Brav­ing Tysons Cor­ner on a Bi­cy­cle Seat

Of­fi­cials Mount Up to Help Make 2-Wheel­ing More Ap­peal­ing

The Washington Post Sunday - - Metro Week - By Amy Gard­ner

“BEEEEEEEP!” The im­pa­tient driver leav­ing Moore Cadil­lac on Lees­burg Pike yes­ter­day morn­ing had lit­tle use for the score of cy­clists ped­al­ing up the ser­vice road on a tour to find out if it is dif­fi­cult to ride through Tysons Cor­ner. Their con­clu­sion? Duh. Traf­fic zoomed past at 50 mph. High­way noise and ex­haust filled the air. Gap­ing pot­holes threat­ened.

“This is all just kind of ter­ri­ble right here on Route 7,” warned Bruce Wright, chair­man of Fair­fax Ad­vo­cates for Bet­ter Bi­cy­cling, who led county of­fi­cials on a twowheeled tour of Tysons yes­ter­day to show where bikes can go, where they can’t and what Fair­fax County could do to make the re­gion’s largest em­ploy­ment cen­ter more bi­cy­cle-friendly.

Tysons is a canyon of sub­ur­banstyle of­fice tow­ers, shop­ping malls and park­ing lots. It is dis­con­nected from nearby McLean and Vi­enna by mas­sive high­ways that cut through it, the Cap­i­tal Belt­way and the Dulles Toll Road. And it is the scene, ev­ery rush hour, of the re­gion’s most mad­den­ing bot­tle­neck, a sea of thou­sands of red brake lights that over­whelm its two main thor­ough­fares, Lees­burg Pike and Chain Bridge Road.

“I never see bik­ers,” said Eric So­muah, 29, a sales­man at HBL of Tysons, a car dealer that sells Audis, Porsches, As­ton Martins and Mercedes-Ben­zes along Lees­burg Pike. So­muah was pre­par­ing for the day by ty­ing a bunch of bright bal­loons to the front grille of a Porsche when the bi­cy­cles streamed by.

“Let’s go! Let’s go!” barked Den­nis Frew of McLean over the din of traf­fic. A re­tired Navy pa­tent lawyer and a mem­ber of the cy­cling group that put on the tour, Frew urged rid­ers to cross Route 7 quickly be­cause the sig­nal was so short. “This is the worst part of the ride right here,” he said.

Fair­fax is poised to rein­vent Tysons over the com­ing decade, and bi­cy­cles could be a part of it. Work be­gins this sum­mer on an ex­ten­sion of Metro­rail with four Tysons sta­tions — all with places to keep bi­cy­cles and none with park­ing garages. And sev­eral large-scale prop­erty own­ers in Tysons are plan­ning ma­jor de­vel­op­ments that will clus­ter high-den­sity res­i­dences, as well as shop­ping and of­fice space, around the new sta­tions.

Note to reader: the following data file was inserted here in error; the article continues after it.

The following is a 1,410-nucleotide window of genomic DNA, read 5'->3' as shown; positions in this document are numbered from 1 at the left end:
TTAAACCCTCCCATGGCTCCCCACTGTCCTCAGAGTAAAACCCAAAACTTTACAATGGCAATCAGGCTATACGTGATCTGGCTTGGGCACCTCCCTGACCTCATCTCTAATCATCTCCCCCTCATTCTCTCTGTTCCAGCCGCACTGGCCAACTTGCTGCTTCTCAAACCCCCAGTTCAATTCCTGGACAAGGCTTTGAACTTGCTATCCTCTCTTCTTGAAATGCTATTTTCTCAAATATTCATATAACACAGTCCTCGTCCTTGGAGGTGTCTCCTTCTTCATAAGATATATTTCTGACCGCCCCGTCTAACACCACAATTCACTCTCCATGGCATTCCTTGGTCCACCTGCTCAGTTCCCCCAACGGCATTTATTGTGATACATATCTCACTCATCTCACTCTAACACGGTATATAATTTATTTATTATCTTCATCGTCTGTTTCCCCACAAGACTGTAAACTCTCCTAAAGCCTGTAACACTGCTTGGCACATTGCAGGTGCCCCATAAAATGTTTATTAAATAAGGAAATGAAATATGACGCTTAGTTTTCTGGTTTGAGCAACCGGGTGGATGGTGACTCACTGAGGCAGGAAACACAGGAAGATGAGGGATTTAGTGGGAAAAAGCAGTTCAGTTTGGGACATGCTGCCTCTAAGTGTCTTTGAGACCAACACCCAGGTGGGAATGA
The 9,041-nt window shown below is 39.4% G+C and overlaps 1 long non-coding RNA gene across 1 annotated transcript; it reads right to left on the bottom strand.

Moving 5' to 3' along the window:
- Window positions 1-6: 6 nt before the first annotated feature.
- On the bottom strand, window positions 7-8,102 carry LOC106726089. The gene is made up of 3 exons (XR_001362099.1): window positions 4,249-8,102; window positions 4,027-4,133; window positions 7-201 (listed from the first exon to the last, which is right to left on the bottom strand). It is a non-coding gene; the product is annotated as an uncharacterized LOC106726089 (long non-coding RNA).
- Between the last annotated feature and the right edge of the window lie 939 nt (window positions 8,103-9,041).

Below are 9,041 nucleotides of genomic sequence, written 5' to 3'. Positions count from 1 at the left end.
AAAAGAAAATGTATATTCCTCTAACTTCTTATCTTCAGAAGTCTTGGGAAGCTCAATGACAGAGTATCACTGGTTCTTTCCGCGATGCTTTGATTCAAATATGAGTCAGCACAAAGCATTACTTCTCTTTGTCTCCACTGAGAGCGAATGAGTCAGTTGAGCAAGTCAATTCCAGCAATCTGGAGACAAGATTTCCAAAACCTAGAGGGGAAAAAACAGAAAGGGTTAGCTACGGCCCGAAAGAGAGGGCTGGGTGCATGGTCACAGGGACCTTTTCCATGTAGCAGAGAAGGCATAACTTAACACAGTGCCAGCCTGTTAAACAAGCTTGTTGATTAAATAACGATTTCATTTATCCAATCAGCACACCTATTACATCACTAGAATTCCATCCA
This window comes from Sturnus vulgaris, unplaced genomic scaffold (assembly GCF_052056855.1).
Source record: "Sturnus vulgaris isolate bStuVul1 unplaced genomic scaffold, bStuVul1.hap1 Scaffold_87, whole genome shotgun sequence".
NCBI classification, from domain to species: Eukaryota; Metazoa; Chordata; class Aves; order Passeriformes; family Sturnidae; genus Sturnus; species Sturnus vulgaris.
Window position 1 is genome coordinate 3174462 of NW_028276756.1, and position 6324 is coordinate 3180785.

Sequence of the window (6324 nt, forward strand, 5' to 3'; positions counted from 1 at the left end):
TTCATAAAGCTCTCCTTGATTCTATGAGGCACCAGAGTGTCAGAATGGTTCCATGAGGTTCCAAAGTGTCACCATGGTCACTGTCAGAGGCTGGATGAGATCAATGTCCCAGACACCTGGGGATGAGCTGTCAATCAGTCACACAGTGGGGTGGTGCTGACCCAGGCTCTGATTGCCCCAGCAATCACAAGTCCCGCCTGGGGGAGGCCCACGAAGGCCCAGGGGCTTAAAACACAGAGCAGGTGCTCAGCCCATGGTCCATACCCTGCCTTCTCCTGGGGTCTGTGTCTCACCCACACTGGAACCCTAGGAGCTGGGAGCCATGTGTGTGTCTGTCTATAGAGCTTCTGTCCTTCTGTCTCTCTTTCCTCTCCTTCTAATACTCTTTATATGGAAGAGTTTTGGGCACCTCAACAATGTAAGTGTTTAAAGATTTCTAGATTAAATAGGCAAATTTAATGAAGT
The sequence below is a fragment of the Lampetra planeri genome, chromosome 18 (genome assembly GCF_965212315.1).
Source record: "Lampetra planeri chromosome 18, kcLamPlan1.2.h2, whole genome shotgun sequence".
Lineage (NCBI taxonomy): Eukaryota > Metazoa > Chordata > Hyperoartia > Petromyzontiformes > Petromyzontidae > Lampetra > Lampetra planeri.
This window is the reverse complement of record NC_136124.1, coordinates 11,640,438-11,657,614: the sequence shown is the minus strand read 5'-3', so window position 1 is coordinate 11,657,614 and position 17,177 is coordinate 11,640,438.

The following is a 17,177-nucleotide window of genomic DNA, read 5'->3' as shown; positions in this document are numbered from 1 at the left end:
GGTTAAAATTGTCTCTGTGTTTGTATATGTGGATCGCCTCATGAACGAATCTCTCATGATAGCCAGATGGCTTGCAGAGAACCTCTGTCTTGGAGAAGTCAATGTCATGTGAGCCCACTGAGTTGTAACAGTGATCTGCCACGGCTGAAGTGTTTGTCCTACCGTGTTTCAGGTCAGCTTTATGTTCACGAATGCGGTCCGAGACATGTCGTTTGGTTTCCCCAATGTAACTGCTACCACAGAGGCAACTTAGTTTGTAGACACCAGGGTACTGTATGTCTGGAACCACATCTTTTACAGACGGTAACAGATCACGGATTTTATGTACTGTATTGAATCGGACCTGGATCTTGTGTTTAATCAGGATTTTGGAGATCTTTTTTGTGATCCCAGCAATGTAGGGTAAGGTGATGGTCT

Walk­ing and bik­ing must be part of the plan, plan­ners and ad­vo­cates say. Lees­burg Pike and Gal­lows Road need ded­i­cated bi­cy­cle lanes, they say, as does Jones Branch Road, a pas­toral boule­vard that me­an­ders along sprawl­ing of­fice parks in the north­east cor­ner of Tysons. And the bridge across Chain Bridge Road that con­nects Tysons Cor­ner Cen­ter with Tysons Gal­le­ria to the north.

Fair­fax is more com­mit­ted than ever to that goal, its lead­ers say. Kathy Ichter, di­rec­tor of the county’s Trans­porta­tion De­part­ment, rode along yes­ter­day. Su­per­vi­sor Linda Q. Smyth (D-Prov­i­dence), whose dis­trict in­cludes part of Tysons, showed up at the start of the ride. A cou­ple of county plan­ning com­mis­sion­ers also joined the group, as did Clark Tyler, chair­man of a county task force study­ing the fu­ture of Tysons.

The Board of Su­per­vi­sors showed its in­ter­est last year when it cre­ated a new po­si­tion within the county’s Trans­porta­tion De­part­ment with the sole ob­jec­tive of im­prov­ing bike-abil­ity. Char­lie Strunk, who rode along yes­ter­day, will de­velop a countywide bi­cy­cle trail map, iden­tify places in the county where bike lanes and other im­prove­ments are war­ranted and choose a place in the county — prob­a­bly Tysons, Dunn Lor­ing or the area around the Vi­enna Metro sta­tion — to build trails and stripe lanes as a demon­stra­tion project.

Still, Strunk’s got a long way to go. Fair­fax has striped bike lanes along only six road­ways, the most re­cent ad­di­tion a three-quar­ter­mile stretch along Old Ch­ester­brook Road in McLean. Of a $100 mil­lion-plus trans­porta­tion bond pro­posal that goes to vot­ers in Novem­ber, only a few mil­lion dol­lars will go to­ward bi­cy­cle lanes — along Gal­lows Road from Dunn Lor­ing to Tysons.

And in the mean­time, the car dom­i­nates. As the cy­clists me­an­dered south on Gal­lows Road back to their start­ing point at Joyce Kilmer Mid­dle School, a driver slowed at the rear, stuck im­pa­tiently be­hind the line and wait­ing for a mo­ment to pass. As the last of the cy­clists turned off the road, the car peeled out, tires crunch­ing through gravel, its driver fi­nally free.

BY SUSAN BIDDLE — THE WASH­ING­TON POST

Mem­bers of Fair­fax Ad­vo­cates for Bet­ter Bi­cy­cling and Fair­fax County of­fi­cials pause af­ter cross­ing Route 7.

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